Schock added, “Today’s consumer wants to buy a product with a back story. The Burrow story is not about traditional industry. They wanted to solve pain points for the consumer. When you combine that with the story of a U.S. factory that’s also female-owned and trying to compete in the U.S. and globally, it makes for a powerful story.”

Another way Burrow breaks from the traditional furniture retail model is its approach to showing product. Partnered with local businesses throughout the country, the Burrow sofa is placed in public spaces for people to use, such as a coffee shop, and in turn driving traffic to these businesses that are showroom partners.

“Nothing can replace the in-person experience,” said Kuhl. “Some people are comfortable with reviews online; some still want that tactile experience. There’s an efficient way to show furniture. We don’t have to be confined by traditional ideas of furniture, how to buy it and how to provide the whole customer experience.”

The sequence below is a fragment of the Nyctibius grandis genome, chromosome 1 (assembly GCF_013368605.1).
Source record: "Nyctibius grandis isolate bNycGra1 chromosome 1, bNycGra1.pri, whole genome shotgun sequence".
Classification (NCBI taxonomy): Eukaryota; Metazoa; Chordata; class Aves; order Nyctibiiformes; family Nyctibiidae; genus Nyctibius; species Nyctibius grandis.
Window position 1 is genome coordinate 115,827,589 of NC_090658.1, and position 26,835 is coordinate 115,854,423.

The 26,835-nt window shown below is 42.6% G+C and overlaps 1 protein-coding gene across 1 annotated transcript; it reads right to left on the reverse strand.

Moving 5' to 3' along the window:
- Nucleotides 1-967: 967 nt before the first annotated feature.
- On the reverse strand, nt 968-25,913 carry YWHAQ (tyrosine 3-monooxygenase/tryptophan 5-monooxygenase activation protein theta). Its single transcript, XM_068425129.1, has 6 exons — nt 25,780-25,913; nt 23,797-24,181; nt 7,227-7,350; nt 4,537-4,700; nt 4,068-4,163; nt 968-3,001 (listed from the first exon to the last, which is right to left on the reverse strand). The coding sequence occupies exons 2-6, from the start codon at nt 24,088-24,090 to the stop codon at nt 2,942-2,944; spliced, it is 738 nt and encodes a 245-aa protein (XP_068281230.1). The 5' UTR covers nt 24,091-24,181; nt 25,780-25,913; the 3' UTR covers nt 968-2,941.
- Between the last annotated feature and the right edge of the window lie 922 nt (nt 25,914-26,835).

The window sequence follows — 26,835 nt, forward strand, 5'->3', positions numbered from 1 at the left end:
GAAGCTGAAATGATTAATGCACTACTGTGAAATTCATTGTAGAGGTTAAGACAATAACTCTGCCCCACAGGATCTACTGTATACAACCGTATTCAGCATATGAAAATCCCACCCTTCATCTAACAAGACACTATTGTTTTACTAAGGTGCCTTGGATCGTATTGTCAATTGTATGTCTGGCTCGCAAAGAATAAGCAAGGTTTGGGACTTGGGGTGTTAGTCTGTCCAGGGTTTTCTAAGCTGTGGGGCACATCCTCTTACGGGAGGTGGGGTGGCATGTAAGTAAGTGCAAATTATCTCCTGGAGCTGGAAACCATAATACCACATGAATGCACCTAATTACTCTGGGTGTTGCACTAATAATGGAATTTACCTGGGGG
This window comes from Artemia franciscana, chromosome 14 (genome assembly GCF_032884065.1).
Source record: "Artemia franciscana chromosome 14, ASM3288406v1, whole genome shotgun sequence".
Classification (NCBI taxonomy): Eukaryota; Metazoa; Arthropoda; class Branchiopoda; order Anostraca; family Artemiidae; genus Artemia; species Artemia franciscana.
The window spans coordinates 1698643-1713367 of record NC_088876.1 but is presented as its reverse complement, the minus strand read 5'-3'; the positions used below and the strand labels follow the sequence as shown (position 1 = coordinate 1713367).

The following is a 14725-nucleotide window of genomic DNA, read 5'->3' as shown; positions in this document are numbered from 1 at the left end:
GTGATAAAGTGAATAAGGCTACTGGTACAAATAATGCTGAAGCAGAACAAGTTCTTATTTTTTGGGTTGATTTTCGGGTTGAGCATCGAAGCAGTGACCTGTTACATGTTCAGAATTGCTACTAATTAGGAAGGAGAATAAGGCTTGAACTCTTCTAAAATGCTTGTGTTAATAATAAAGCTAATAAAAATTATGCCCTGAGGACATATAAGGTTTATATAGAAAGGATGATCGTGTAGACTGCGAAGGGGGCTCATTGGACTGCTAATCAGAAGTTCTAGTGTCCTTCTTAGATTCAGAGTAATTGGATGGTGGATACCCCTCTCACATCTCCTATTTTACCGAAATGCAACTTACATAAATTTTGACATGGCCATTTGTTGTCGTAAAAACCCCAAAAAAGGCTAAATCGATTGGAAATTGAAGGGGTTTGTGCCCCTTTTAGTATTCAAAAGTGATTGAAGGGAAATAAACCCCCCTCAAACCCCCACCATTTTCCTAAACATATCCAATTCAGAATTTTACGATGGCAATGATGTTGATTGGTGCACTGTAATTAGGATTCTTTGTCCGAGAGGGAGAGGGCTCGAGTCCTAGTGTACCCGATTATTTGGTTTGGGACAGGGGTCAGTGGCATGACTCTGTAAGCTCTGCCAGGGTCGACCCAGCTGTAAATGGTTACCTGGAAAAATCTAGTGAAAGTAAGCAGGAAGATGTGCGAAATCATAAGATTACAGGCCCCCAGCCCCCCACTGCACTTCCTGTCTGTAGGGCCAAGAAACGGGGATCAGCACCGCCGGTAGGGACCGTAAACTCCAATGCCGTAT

Erin BergErin Berg | Associate Editor
EBerg@furnituretoday.com

Erin Berg is an Associate Editor for Furniture/Today. After earning her B. A. in Broadcast Journalism from the University of Southern California, Erin began her career in marketing where she served clients in a wide variety of industries from film and television entertainment to aviation. Erin lived in Italy and four different states before landing in North Carolina in 2009.

Erin can be reached at EBerg@furnituretoday.com or at 336-605-1040.